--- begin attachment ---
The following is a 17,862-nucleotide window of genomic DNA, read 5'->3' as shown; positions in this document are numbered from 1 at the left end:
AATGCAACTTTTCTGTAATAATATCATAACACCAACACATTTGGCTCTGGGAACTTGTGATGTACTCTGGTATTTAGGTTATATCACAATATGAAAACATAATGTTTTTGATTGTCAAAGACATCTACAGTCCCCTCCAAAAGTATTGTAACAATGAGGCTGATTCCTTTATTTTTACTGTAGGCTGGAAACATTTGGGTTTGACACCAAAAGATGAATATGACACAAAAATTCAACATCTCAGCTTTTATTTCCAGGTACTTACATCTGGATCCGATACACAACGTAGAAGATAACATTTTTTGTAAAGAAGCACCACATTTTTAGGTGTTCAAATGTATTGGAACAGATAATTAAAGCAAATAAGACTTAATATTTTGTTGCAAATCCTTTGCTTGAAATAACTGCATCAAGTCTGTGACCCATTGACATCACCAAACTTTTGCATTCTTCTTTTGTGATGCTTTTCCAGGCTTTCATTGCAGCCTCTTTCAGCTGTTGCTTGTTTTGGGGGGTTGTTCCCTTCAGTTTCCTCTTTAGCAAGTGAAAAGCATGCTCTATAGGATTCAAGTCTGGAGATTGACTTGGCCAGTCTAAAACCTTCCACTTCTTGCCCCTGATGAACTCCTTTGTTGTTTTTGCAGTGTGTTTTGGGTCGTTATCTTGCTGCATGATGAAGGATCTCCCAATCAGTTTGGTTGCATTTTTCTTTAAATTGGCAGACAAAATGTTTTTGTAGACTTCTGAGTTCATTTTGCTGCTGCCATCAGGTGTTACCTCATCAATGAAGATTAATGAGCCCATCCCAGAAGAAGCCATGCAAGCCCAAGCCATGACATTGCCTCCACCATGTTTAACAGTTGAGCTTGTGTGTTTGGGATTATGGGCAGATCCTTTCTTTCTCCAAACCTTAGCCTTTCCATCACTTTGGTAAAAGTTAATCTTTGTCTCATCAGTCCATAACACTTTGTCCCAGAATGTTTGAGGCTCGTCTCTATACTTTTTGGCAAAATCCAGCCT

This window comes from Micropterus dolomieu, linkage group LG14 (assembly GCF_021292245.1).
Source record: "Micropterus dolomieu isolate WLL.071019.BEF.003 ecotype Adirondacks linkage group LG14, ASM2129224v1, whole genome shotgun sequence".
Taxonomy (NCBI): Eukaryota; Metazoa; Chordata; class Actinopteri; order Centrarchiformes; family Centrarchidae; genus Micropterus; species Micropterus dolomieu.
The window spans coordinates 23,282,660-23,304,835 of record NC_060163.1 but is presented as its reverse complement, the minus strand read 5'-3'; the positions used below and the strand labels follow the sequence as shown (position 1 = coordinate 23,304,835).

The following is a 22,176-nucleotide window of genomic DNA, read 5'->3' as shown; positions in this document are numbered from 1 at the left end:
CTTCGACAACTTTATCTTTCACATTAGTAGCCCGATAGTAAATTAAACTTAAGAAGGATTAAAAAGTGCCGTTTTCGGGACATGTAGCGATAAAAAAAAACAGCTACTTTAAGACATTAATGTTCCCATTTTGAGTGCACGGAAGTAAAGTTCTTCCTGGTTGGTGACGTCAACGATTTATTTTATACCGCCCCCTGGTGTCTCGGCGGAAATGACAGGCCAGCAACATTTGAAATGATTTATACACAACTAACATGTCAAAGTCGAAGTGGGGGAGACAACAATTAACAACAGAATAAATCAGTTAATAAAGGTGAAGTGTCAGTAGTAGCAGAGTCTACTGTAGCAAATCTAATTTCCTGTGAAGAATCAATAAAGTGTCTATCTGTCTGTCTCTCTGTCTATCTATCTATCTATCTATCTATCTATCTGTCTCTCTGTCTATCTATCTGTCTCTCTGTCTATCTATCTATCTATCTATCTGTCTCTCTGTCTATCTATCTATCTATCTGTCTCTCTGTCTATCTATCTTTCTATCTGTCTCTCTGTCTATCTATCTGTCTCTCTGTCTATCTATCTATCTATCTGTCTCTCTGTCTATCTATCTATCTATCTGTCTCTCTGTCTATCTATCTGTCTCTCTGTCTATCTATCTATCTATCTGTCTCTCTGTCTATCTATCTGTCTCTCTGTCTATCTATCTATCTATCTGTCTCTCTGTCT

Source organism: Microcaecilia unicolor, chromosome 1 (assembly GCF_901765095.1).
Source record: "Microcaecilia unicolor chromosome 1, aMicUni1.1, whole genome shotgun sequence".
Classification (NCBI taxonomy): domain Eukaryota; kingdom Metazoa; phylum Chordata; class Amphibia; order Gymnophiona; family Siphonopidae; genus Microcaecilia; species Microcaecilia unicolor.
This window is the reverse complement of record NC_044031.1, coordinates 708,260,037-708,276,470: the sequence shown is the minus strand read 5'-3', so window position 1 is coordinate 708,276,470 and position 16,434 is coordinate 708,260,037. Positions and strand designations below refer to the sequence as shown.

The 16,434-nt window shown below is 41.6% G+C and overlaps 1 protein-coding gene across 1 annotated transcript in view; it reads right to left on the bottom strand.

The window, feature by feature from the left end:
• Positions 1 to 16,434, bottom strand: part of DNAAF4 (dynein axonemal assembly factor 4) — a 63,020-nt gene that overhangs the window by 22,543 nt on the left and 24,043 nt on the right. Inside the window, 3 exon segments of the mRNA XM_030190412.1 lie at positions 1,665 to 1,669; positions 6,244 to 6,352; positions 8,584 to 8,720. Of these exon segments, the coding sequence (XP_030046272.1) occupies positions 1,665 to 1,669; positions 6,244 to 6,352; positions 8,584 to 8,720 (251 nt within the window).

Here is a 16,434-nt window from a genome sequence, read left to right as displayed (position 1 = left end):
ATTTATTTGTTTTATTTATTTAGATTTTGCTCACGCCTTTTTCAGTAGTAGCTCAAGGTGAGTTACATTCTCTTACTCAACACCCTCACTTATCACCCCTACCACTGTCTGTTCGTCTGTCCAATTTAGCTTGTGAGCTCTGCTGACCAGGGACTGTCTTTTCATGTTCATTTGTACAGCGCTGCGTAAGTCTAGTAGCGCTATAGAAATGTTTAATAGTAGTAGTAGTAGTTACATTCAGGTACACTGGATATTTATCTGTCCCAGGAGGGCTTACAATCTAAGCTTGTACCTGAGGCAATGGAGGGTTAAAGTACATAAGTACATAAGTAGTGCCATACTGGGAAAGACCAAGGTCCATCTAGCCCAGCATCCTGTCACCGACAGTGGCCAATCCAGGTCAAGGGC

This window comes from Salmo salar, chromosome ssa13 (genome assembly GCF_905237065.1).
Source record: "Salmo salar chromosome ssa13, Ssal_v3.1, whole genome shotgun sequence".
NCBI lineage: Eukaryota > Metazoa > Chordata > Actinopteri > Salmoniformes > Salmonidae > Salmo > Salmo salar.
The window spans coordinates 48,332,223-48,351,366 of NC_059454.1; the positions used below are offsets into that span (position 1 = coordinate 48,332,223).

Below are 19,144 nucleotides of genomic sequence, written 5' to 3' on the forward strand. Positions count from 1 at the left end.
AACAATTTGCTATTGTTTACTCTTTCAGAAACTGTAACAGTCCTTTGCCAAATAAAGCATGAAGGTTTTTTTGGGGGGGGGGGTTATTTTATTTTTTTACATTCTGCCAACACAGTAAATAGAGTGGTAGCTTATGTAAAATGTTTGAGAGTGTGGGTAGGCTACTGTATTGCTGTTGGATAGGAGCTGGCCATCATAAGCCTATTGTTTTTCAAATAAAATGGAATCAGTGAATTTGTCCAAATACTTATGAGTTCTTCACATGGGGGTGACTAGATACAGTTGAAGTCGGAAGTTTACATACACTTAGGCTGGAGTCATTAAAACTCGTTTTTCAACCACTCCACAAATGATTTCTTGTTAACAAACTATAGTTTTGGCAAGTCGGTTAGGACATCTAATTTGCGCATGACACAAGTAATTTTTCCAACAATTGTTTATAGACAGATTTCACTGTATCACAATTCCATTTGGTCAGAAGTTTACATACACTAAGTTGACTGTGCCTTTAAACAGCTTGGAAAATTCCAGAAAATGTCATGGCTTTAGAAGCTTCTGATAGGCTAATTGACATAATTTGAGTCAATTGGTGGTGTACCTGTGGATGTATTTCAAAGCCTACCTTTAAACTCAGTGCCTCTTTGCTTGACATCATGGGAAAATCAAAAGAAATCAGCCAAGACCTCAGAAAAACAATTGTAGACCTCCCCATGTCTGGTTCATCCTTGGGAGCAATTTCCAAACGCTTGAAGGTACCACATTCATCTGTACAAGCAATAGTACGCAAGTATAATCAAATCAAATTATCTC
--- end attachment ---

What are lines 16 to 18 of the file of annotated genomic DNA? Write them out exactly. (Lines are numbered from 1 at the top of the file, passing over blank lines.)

Here is a 16,434-nt window from a genome sequence, read left to right as displayed (position 1 = left end):
ATTTATTTGTTTTATTTATTTAGATTTTGCTCACGCCTTTTTCAGTAGTAGCTCAAGGTGAGTTACATTCTCTTACTCAACACCCTCACTTATCACCCCTACCACTGTCTGTTCGTCTGTCCAATTTAGCTTGTGAGCTCTGCTGACCAGGGACTGTCTTTTCATGTTCATTTGTACAGCGCTGCGTAAGTCTAGTAGCGCTATAGAAATGTTTAATAGTAGTAGTAGTAGTTACATTCAGGTACACTGGATATTTATCTGTCCCAGGAGGGCTTACAATCTAAGCTTGTACCTGAGGCAATGGAGGGTTAAAGTACATAAGTACATAAGTAGTGCCATACTGGGAAAGACCAAGGTCCATCTAGCCCAGCATCCTGTCACCGACAGTGGCCAATCCAGGTCAAGGGC

This window comes from Salmo salar, chromosome ssa13 (genome assembly GCF_905237065.1).